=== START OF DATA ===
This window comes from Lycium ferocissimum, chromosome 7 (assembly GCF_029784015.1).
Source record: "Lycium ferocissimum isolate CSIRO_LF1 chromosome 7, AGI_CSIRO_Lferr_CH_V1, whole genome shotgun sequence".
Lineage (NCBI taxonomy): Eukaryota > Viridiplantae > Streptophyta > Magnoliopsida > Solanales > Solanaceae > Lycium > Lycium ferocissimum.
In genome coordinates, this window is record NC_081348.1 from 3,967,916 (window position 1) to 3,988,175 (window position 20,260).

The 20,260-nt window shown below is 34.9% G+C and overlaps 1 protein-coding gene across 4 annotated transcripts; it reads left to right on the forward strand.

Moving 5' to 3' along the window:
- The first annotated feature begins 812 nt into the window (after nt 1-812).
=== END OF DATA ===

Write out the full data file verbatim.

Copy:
This window comes from Lycium ferocissimum, chromosome 7 (assembly GCF_029784015.1).
Source record: "Lycium ferocissimum isolate CSIRO_LF1 chromosome 7, AGI_CSIRO_Lferr_CH_V1, whole genome shotgun sequence".
Lineage (NCBI taxonomy): Eukaryota > Viridiplantae > Streptophyta > Magnoliopsida > Solanales > Solanaceae > Lycium > Lycium ferocissimum.
In genome coordinates, this window is record NC_081348.1 from 3,967,916 (window position 1) to 3,988,175 (window position 20,260).

The 20,260-nt window shown below is 34.9% G+C and overlaps 1 protein-coding gene across 4 annotated transcripts; it reads left to right on the forward strand.

Moving 5' to 3' along the window:
- The first annotated feature begins 812 nt into the window (after nt 1-812).